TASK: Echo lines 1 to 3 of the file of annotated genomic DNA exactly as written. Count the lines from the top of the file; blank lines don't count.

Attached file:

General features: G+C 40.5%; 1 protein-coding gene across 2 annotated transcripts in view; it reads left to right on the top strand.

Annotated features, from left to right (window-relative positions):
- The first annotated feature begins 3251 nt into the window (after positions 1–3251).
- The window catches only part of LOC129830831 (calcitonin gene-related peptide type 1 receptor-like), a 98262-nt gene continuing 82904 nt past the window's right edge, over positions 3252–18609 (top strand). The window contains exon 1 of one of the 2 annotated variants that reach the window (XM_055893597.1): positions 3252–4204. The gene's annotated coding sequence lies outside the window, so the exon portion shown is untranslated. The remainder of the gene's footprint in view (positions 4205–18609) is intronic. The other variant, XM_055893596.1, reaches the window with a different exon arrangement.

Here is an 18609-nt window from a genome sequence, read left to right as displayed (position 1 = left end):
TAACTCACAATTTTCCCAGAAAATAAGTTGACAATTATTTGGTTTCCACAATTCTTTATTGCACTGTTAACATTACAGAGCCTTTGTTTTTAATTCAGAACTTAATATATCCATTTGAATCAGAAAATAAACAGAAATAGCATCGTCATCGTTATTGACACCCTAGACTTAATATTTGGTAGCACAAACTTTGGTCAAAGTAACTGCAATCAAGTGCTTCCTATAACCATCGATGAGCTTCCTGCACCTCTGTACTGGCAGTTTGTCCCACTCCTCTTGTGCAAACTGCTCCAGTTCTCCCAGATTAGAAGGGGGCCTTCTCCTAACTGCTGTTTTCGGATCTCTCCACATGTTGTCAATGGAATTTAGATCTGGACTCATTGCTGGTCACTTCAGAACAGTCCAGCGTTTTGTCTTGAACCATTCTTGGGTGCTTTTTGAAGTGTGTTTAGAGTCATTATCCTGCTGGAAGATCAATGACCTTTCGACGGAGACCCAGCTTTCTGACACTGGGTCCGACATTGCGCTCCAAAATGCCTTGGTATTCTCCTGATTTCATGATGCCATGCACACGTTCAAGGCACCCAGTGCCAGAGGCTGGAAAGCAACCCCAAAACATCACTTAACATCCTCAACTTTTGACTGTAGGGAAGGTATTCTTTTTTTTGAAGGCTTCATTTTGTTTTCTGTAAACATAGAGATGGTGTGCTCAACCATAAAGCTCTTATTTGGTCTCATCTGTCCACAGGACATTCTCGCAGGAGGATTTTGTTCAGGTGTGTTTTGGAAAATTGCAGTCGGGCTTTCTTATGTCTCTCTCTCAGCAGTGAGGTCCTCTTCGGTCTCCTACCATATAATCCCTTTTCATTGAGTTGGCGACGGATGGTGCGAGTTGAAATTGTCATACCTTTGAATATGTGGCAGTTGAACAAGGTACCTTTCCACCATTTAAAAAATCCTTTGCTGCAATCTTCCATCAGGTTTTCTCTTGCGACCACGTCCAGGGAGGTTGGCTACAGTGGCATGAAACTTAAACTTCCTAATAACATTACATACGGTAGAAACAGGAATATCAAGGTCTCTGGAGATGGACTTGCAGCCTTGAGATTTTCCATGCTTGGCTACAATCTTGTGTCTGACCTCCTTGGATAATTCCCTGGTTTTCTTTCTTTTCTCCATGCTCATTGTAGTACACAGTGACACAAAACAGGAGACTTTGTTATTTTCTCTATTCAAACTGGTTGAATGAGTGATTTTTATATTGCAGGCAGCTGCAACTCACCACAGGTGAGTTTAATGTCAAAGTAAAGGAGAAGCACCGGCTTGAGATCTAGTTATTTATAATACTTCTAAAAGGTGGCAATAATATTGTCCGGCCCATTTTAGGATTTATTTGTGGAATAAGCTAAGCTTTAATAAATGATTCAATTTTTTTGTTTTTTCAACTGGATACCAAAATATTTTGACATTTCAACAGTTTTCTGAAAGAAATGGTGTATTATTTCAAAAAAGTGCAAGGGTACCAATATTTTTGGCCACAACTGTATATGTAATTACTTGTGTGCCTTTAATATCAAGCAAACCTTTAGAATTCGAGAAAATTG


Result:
General features: G+C 40.5%; 1 protein-coding gene across 2 annotated transcripts in view; it reads left to right on the top strand.

Annotated features, from left to right (window-relative positions):
- The first annotated feature begins 3251 nt into the window (after positions 1–3251).